In which Lord Eldin (I'm pretty sure we're talking about this man) actually reads his apartment full of cats the Riot Act. Then, when it doesn't work, he starts whipping on them. I'm not entirely sure about those decision-making skills, but it's an interesting story. . .
* * *We would not, of course, propose any such ridiculous association and discipline of cats as that which, for a time at least, was practiced by the late Lord Eldin the Scotch Judge. He had a numerous colony, to whose general accommodation he devoted a large apartment, and had them duly fed and attended, endeavouring to make them a happy as well as an orderly society. Civil wars were, however, constantly breaking out, among them, to the disturbance of the neighbourhood; and at last they became so noisy, that, at a late hour one evening, he went in person to enforce the necessity of observing the king's peace, even on the part of his quadruped subjects. The Toms and Tabbies, for the whole colony were up in arms, paid not the least attention to the presence or admonition of the learned gentleman. He retired, sent for his clerk, and desired him to fetch the riot act from the library. This being obtained, the two proceeded to the territory of the conflicting cats, the clerk with the riot act, and the barrister (which Eldin then was) with a horsewhip. After proclamation duly made, the riot act was read with the necessary solemnity, and the cats warned of the consequences if they did not return to an orderly deportment before the expiry of the statutable time. That time passed without any abatement of the riot, upon which, the governor bolted the door, and bestowed on them a hearty discipline with the whip; but whether that tended to the restoration of tranquillity is not mentioned. The rest of the story, however, is strictly true.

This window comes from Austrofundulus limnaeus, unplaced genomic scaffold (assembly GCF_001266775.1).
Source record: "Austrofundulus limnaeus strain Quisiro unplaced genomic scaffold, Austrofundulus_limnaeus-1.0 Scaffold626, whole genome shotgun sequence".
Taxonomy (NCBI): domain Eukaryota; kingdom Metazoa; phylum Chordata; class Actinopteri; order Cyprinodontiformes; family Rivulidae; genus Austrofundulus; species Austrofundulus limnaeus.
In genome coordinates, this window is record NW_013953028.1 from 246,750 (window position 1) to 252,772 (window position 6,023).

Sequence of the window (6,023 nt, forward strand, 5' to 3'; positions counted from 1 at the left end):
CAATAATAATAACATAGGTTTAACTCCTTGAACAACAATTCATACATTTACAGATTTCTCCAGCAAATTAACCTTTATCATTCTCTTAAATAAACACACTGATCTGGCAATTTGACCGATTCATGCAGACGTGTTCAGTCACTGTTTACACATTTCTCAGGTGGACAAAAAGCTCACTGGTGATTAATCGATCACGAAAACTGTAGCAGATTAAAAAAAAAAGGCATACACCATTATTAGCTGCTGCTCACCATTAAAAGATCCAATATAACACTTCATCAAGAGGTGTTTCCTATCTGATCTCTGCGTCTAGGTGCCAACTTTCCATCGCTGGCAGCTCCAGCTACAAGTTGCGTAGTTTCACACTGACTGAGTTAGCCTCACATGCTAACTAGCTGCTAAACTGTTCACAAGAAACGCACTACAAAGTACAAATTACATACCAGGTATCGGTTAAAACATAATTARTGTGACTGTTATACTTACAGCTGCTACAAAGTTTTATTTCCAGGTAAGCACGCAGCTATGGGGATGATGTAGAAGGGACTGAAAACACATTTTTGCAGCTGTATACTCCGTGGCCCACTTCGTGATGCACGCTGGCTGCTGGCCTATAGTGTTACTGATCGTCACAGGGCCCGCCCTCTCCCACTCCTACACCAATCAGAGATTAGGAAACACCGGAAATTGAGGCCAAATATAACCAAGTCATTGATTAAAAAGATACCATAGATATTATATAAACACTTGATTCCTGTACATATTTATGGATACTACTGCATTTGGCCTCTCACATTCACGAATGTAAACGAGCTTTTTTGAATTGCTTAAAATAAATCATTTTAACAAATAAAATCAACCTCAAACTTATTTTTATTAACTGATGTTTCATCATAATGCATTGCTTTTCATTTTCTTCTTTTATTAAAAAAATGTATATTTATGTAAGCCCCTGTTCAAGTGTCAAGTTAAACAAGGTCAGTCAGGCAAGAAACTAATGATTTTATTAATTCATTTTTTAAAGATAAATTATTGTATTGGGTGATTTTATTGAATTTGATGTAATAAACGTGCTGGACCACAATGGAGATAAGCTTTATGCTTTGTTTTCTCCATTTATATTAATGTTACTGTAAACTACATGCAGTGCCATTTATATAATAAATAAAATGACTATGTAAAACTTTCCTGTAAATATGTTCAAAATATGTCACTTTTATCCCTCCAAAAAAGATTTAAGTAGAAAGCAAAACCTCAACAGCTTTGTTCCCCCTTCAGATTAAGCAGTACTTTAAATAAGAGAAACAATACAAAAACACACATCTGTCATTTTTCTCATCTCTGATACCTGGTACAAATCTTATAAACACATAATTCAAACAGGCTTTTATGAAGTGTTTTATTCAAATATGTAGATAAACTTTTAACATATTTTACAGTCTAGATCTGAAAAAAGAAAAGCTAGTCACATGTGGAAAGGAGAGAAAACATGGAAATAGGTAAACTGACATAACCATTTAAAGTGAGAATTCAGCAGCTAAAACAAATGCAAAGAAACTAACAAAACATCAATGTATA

-- from Charles Frederick Partington, The British Cyclopaedia of Natural History, vol. I (London: Orr & Smith, 1835), p. 740. By the way, if you find you DO need to whip out the Riot Act, here it is:
Our Sovereign Lord the King chargeth and commandeth all persons, being assembled, immediately to disperse themselves, and peaceably to depart to their habitations, or to their lawful business, upon the pains contained in the act made in the first year of King George, for preventing tumults and riotous assemblies. God Save the King!